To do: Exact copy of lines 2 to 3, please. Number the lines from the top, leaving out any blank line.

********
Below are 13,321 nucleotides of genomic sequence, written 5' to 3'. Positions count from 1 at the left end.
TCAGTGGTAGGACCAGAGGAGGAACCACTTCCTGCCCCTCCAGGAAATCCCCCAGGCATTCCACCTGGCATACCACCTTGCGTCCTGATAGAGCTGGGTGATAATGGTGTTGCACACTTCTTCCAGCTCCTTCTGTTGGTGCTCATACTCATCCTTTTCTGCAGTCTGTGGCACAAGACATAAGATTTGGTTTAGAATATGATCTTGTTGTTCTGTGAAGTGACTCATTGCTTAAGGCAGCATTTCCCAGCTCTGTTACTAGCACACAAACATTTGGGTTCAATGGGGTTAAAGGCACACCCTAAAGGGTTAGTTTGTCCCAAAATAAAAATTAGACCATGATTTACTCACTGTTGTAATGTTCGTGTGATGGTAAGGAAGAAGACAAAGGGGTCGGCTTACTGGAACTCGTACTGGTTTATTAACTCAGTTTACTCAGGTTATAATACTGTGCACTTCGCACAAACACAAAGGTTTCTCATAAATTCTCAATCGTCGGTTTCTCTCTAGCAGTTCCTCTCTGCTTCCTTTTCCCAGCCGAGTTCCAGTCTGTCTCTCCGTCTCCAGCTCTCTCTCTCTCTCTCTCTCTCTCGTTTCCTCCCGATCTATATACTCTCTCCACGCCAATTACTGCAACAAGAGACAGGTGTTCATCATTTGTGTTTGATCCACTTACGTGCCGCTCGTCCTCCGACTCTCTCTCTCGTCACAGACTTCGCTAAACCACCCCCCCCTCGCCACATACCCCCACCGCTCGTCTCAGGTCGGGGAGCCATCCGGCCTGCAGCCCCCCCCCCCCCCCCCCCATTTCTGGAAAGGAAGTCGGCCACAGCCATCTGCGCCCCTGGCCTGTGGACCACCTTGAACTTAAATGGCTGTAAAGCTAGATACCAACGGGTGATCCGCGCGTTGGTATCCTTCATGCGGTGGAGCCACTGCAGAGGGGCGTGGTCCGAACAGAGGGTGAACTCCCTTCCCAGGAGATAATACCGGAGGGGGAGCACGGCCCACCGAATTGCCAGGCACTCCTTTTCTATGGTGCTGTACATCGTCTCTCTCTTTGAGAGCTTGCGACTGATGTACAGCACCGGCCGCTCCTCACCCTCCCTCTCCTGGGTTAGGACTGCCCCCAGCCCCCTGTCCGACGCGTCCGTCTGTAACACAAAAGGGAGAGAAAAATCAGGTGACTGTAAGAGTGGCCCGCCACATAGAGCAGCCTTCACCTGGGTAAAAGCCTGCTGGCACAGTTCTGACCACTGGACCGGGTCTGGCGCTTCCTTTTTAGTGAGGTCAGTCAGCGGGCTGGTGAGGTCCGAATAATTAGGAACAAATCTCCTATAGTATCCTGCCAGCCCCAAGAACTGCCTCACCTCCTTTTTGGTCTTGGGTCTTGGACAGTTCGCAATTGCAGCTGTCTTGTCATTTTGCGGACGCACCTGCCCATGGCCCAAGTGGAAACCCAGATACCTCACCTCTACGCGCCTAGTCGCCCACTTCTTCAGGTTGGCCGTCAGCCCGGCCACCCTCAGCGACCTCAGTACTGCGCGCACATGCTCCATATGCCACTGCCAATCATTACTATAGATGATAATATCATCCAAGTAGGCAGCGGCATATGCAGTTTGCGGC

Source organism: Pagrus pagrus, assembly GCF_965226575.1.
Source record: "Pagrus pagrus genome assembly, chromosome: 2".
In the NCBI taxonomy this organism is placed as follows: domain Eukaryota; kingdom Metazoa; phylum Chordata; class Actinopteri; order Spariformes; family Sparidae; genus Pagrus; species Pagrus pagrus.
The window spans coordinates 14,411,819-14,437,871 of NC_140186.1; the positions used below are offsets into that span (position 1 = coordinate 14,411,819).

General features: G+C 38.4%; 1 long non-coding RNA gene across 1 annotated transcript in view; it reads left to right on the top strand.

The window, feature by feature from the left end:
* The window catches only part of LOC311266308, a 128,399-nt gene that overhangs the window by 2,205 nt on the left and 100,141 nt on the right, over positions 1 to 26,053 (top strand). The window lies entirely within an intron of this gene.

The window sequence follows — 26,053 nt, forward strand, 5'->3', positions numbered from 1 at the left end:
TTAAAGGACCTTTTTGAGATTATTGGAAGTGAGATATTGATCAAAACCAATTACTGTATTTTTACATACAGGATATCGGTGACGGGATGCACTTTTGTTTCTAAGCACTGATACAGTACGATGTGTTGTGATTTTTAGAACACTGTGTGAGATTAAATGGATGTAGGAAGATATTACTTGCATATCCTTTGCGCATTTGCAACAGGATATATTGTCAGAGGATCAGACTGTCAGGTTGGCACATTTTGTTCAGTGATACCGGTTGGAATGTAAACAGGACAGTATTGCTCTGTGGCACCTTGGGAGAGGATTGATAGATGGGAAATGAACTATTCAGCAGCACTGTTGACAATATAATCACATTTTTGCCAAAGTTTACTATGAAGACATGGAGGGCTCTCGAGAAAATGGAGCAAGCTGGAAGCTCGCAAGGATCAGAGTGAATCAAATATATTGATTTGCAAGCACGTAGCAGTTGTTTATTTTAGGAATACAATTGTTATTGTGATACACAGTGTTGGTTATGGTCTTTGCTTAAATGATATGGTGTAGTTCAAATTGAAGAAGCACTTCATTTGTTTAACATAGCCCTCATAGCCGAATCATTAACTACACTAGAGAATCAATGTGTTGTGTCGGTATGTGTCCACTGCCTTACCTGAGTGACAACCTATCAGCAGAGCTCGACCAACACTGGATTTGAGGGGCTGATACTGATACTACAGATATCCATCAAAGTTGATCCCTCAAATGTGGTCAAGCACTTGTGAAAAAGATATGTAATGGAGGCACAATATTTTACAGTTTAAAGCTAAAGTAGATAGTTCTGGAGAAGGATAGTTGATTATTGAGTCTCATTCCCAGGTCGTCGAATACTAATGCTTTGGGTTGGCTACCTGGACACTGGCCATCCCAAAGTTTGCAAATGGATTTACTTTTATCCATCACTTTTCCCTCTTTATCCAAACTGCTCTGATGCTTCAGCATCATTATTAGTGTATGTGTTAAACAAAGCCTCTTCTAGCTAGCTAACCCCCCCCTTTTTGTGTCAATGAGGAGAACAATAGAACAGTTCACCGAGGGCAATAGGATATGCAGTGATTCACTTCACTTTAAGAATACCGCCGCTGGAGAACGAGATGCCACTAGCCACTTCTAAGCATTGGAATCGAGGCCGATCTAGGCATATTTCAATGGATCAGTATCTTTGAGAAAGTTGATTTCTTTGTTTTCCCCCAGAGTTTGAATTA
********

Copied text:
TCAGTGGTAGGACCAGAGGAGGAACCACTTCCTGCCCCTCCAGGAAATCCCCCAGGCATTCCACCTGGCATACCACCTTGCGTCCTGATAGAGCTGGGTGATAATGGTGTTGCACACTTCTTCCAGCTCCTTCTGTTGGTGCTCATACTCATCCTTTTCTGCAGTCTGTGGCACAAGACATAAGATTTGGTTTAGAATATGATCTTGTTGTTCTGTGAAGTGACTCATTGCTTAAGGCAGCATTTCCCAGCTCTGTTACTAGCACACAAACATTTGGGTTCAATGGGGTTAAAGGCACACCCTAAAGGGTTAGTTTGTCCCAAAATAAAAATTAGACCATGATTTACTCACTGTTGTAATGTTCGTGTGATGGTAAGGAAGAAGACAAAGGGGTCGGCTTACTGGAACTCGTACTGGTTTATTAACTCAGTTTACTCAGGTTATAATACTGTGCACTTCGCACAAACACAAAGGTTTCTCATAAATTCTCAATCGTCGGTTTCTCTCTAGCAGTTCCTCTCTGCTTCCTTTTCCCAGCCGAGTTCCAGTCTGTCTCTCCGTCTCCAGCTCTCTCTCTCTCTCTCTCTCTCTCGTTTCCTCCCGATCTATATACTCTCTCCACGCCAATTACTGCAACAAGAGACAGGTGTTCATCATTTGTGTTTGATCCACTTACGTGCCGCTCGTCCTCCGACTCTCTCTCTCGTCACAGACTTCGCTAAACCACCCCCCCCTCGCCACATACCCCCACCGCTCGTCTCAGGTCGGGGAGCCATCCGGCCTGCAGCCCCCCCCCCCCCCCCCCCATTTCTGGAAAGGAAGTCGGCCACAGCCATCTGCGCCCCTGGCCTGTGGACCACCTTGAACTTAAATGGCTGTAAAGCTAGATACCAACGGGTGATCCGCGCGTTGGTATCCTTCATGCGGTGGAGCCACTGCAGAGGGGCGTGGTCCGAACAGAGGGTGAACTCCCTTCCCAGGAGATAATACCGGAGGGGGAGCACGGCCCACCGAATTGCCAGGCACTCCTTTTCTATGGTGCTGTACATCGTCTCTCTCTTTGAGAGCTTGCGACTGATGTACAGCACCGGCCGCTCCTCACCCTCCCTCTCCTGGGTTAGGACTGCCCCCAGCCCCCTGTCCGACGCGTCCGTCTGTAACACAAAAGGGAGAGAAAAATCAGGTGACTGTAAGAGTGGCCCGCCACATAGAGCAGCCTTCACCTGGGTAAAAGCCTGCTGGCACAGTTCTGACCACTGGACCGGGTCTGGCGCTTCCTTTTTAGTGAGGTCAGTCAGCGGGCTGGTGAGGTCCGAATAATTAGGAACAAATCTCCTATAGTATCCTGCCAGCCCCAAGAACTGCCTCACCTCCTTTTTGGTCTTGGGTCTTGGACAGTTCGCAATTGCAGCTGTCTTGTCATTTTGCGGACGCACCTGCCCATGGCCCAAGTGGAAACCCAGATACCTCACCTCTACGCGCCTAGTCGCCCACTTCTTCAGGTTGGCCGTCAGCCCGGCCACCCTCAGCGACCTCAGTACTGCGCGCACATGCTCCATATGCCACTGCCAATCATTACTATAGATGATAATATCATCCAAGTAGGCAGCGGCATATGCAGTTTGCGGC

Source organism: Pagrus pagrus, assembly GCF_965226575.1.